I went to two colleges as an undergraduate; I completed an associate degree at a community college and then transferred to Boston University where I completed my bachelor's. At the community college I was enrolled in the "honors program" which included this weird "synthesis" course--part history, part literature, part current events.
My professor was deeply enamored of Charles Perrow's idea of "normal accidents". Simply put, a "normal accident" is caused by our inability to fully grasp all the ramifications of our actions when enmeshed in the increasingly complex systems technology creates. Basically, a series of individually innocuous events can combine in unforeseen ways and cause a major incident. Two cases Perrow uses to bolster his case are the Three-Mile Island and Chernobyl nuclear accidents; for example, the alleged presence of an inspection tag obscured a gauge at TMI-2, causing personnel confusion, was "normal" in the sense that placing the inspection tag makes sense in its own context, but not in the context of a developing emergency. Similarly at Chernobyl, the testing procedures themselves were a contributing cause to the accident.
You get the idea. It's a little funky, but Perrow had a valid point. My professor--a classic hippy if I ever knew one--latched on to this as an argument against nuclear power. Missing Perrow's point, he adopted in class the position that these "normal accidents" are the inevitable consequence of complex technology, and that we must either simply accept their existence (and the deaths they cause) or abandon that technology altogether. His preference was clearly the latter. (Perrow's actual point was that these kinds of "normal accidents" are deserving of special study, and that non-linear interactions of complex systems should inform risk analysis and safety engineering.)
But this was also the semester of the Exxon Valdez oil spill. Socrates would be proud of me that day; in a series of questions I got my professor to agree that the drilling, extracting, shipping, and refining of petroleum is also a complex system of exactly the type Perrow describes. Then I delivered the coup de grāce--I asked, "If that's so, aren't spills like Exxon Valdez simply one of the kinds of 'normal accidents' that are the inevitable consequence of petroleum technology? And if so, by your own lights, shouldn't we either learn to accept them or abandon that technology altogether. Which would you have us do?"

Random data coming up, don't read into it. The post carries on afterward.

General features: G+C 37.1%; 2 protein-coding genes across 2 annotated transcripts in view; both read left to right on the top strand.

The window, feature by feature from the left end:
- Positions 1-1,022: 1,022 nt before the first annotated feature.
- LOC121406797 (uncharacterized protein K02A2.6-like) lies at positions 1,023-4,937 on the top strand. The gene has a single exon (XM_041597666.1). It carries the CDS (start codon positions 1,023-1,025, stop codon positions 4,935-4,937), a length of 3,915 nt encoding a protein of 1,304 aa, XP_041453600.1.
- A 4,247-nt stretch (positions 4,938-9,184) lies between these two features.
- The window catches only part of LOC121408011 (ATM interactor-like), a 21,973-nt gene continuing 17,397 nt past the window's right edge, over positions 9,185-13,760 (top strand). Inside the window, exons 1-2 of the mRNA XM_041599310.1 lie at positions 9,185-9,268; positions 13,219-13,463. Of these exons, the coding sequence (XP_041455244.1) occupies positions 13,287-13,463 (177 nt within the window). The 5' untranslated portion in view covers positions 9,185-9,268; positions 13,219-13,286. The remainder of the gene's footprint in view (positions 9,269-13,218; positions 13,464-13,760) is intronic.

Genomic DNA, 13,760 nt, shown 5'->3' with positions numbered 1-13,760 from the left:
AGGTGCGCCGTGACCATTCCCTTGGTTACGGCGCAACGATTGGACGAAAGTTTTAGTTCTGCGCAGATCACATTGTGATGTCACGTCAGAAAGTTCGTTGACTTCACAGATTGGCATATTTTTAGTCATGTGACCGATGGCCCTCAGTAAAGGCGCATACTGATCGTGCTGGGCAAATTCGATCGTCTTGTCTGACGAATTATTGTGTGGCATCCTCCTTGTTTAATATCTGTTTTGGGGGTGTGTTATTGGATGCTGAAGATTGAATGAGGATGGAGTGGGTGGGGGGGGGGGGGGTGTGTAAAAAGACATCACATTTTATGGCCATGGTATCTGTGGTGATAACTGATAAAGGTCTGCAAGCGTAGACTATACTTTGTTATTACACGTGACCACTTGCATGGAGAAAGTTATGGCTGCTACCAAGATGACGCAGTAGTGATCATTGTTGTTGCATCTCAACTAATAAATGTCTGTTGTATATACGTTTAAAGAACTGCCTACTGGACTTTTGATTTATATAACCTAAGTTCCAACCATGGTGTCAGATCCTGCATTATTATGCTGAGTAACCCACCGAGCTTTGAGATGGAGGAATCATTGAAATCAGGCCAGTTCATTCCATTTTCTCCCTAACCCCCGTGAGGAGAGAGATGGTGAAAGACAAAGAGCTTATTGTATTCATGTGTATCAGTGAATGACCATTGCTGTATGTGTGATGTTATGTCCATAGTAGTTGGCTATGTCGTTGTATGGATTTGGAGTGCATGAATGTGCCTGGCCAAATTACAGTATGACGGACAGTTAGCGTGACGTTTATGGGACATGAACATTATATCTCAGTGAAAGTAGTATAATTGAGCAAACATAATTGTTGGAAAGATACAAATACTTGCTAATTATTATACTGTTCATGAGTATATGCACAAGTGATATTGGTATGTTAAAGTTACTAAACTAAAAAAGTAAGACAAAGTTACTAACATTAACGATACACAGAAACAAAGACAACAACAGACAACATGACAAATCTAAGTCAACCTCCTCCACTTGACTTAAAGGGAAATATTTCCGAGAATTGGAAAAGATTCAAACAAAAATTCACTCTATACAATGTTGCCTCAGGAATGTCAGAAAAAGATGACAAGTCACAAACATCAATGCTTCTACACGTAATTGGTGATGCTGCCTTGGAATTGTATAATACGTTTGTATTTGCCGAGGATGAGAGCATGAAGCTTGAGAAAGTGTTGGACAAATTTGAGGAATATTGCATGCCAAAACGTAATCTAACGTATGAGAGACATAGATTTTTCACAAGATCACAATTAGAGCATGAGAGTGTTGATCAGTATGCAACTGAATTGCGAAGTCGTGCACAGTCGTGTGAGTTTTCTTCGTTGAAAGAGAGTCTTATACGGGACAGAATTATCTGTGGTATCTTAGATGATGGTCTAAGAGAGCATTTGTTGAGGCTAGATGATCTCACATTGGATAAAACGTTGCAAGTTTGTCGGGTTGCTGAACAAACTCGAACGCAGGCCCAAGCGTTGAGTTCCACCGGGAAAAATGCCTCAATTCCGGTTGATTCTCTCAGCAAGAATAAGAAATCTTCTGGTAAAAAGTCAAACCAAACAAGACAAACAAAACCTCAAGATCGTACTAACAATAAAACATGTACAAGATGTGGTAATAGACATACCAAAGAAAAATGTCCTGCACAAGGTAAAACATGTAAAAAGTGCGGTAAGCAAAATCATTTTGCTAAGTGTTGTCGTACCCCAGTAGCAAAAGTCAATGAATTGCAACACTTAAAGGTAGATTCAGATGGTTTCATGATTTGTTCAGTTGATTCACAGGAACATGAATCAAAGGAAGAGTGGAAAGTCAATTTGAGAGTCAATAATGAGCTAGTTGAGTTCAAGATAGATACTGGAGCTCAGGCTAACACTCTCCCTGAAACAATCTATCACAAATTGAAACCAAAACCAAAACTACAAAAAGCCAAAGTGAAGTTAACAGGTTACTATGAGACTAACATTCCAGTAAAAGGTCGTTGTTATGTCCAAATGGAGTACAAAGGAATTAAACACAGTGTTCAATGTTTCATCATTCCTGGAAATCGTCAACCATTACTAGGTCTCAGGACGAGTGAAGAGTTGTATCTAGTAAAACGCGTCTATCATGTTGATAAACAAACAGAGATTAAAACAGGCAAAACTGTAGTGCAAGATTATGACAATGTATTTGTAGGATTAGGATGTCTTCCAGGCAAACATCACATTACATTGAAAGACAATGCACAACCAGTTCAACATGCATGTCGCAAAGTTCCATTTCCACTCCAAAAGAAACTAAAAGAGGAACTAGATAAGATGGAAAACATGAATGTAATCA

He was speechless. Class ended shortly thereafter, and next class we moved on to another topic.
I am reminded of this because Thomas Friedman is out stumping for his book The World is Flat. In the book and the Salon article I linked to, he makes the point that energy independence for the US is vital to our stated foreign policy goals of remaking the Middle East--and that to do so we're going to have to suck it up and deal with nuclear power once and for all. This quote specifically reminded me of the incident with my old professor:
The risk of climate change by continuing to rely on hydrocarbons is so much greater than the risk of nuclear power.While any number of Friedman's ideas might be hokey (I've not read the book yet) he's absolutely spot-on about that. I only wish I could've made that point to my professor. Posted by cerebus at April 7, 2005 11:32 AM